The intake of MCTs has been reported to benefit athletes, increase fat oxidation during exercise in normal-weight and overweight individuals, as well as improve the physical health of elderly requiring long-term care.
However, few studies have examined the effects of MCTs supplementation on quality of life (QOL) and subjective health, which are increasingly prioritised.
As such, a group of Japanese researchers conducted a placebo-controlled, double-blind and parallel-group trial to investigate the effects of continuous intake of MCTs supplements and moderate-intensity walking routine on the QOL and subjective health of healthy, older individuals.
The study was funded by Japan-based manufacturing company Nisshin OilliO Group, which produces edible oils and oil-based products.
The participants, who were aged between 60 and 74, and had below-average BMI for the age group and no exercise habits, were randomly allocated into four groups.
During the 12-week intervention, the participants in each group took one packet of supplement (3g) after any two of three daily meals.
Specifically, the four supplements are the control supplement, decanoic acid supplement, high-dose octanoic acid supplement, and low-dose octanoic acid supplement.
The oils in the three supplements were long-chain triglycerides or LCTs (rapeseed oil), and MCTs (Nisshin MCT oil and Nisshin MCT-C10R), all of which were supplied by Nisshin OilliO Group.
The Japanese standard version of SF-36v2, a health-related QOL (HRQOL) questionnaire, was used to assess subjective health.
Based on the results, physical function (PF), general health (GH), vitality (VT), and mental component summary (MCS) showed significant increases in scores for all MCT supplement groups, as compared to the control group.
In addition, there was a marked rise in mental health (MH) scores in the decanoic acid and low-dose octanoic acid groups, compared to the control group.
“The biggest effects were found in improving the mental aspect of QOL. This suggests that the combination of continuous daily intake of 2g or more of MCTs and walking exercise may have an effect on HRQOL, and may help improve subjective physical and mental health in sedentary middle-aged and older adults with low BMI,” the authors wrote.
During the study period, the participants were instructed to walk for 40 ± 10 minutes at their habitual walking speed on two non-consecutive days each week, and to record their performance on a lifestyle questionnaire.
Other than the exercise intervention, the participants were asked to avoid excessive physical activity and maintain normal lifestyle habits. Any non-routine household chores requiring physical effort or recreational trips for unavoidable reasons were to be stated on the questionnaire.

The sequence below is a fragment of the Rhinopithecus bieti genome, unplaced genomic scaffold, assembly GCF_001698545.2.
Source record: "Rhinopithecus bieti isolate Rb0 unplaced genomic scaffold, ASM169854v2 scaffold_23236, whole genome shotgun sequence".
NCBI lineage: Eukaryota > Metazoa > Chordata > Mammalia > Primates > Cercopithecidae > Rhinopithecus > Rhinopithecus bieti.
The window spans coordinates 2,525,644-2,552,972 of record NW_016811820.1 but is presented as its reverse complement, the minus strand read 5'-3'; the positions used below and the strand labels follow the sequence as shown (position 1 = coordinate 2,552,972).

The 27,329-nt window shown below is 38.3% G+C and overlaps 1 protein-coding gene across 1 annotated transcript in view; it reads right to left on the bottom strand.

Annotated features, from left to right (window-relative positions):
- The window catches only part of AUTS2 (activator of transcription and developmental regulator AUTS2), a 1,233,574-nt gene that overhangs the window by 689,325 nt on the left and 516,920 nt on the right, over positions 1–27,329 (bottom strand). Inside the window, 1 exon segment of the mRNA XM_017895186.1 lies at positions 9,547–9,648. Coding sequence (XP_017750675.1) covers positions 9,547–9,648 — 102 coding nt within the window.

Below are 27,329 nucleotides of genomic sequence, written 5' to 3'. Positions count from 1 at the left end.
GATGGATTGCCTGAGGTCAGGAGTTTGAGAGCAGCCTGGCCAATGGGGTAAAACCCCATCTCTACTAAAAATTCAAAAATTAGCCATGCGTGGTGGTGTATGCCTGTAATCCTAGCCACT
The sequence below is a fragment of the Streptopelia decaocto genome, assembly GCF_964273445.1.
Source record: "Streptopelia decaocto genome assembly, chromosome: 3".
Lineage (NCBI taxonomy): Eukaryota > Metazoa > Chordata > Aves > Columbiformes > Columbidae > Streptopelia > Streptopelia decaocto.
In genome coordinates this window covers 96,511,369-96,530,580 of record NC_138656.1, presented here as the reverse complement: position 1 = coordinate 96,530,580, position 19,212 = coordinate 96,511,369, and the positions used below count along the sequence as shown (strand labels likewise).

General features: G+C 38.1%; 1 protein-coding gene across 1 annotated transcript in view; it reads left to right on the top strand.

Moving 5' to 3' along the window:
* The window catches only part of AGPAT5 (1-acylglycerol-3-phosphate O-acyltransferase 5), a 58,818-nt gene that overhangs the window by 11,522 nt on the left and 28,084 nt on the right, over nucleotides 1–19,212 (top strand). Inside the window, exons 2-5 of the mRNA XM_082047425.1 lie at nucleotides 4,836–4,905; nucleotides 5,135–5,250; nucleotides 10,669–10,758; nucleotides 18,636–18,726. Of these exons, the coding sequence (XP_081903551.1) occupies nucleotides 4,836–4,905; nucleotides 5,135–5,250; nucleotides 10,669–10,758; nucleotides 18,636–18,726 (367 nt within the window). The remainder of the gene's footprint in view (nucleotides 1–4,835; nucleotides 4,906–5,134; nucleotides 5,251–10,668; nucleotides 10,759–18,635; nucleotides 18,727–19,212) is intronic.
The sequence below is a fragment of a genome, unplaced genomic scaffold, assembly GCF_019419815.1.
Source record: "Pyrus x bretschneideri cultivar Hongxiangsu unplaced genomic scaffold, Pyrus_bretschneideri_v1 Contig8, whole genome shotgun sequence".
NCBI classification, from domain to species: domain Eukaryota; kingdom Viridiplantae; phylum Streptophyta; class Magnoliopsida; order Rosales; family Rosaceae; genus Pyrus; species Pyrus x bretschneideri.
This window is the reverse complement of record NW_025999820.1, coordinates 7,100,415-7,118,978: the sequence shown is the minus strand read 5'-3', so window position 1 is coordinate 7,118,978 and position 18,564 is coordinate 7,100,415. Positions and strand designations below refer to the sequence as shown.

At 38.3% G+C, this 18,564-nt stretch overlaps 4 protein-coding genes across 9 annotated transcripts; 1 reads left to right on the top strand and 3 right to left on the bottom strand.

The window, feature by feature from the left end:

Knee extension strength were measured before the intervention, and at four weeks, eight weeks and 12 weeks of the trial.
Results indicated an increase from baseline in right knee extension strength for all MCT supplement groups, compared to the control group.
For left knee extension strength, only the decanoic acid supplement and low-dose octanoic acid supplement groups showed higher values than the control group.
“The increase in lower limb muscle strength associated with MCTs consumption may have had a small positive effect on subjective health and fatigue, which in turns lowers the psychological barrier to walking. It has been reported that SF-36 scores are more likely to decrease in individuals with reduced muscle strength, suggesting that physical function correlates with HRQOL.
“Previous studies have also observed that continuous intake of MCTs increases metabolism-related enzymes in skeletal muscle. It is hypothesised that increased fatty acid oxidation capacity provides an ample energy supply for muscle activation, which may have contributed to the improvement in muscle strength, consequently leading to the increase in PF scores.”
Extending healthy life expectancy
The percentage of people aged 65 years and older comprised 28.9% of the total Japanese population in 2021, and is estimated to reach 31.2% by 2030.
According to the authors, the gap between average life expectancy and healthy life expectancy — the time period during which support or long-term care is required — has remained at around 10 years for both men and women over the past dozen years.
“Increasing the number of people who can live independently and extending healthy life expectancy not only improve individual QOL, but also reduce health care costs and caregiving burden.
“Reports have noted that enhancing physical function alone does not improve QOL in community-dwelling older adults in Japan. Additionally, subjective health has also been linked to healthy life expectancy. Therefore, it is important to address not only the physical aspects of health, but also to improve QOL and subjective health,” the authors concluded.
“Effect of medium-chain triglycerides supplements and walking on health-related quality of life in sedentary, healthy middle-aged, and older adults with low BMIs: a randomized, double-blind, placebo-controlled, parallel-group trial”
Authors: Haruna Ishikawa, et al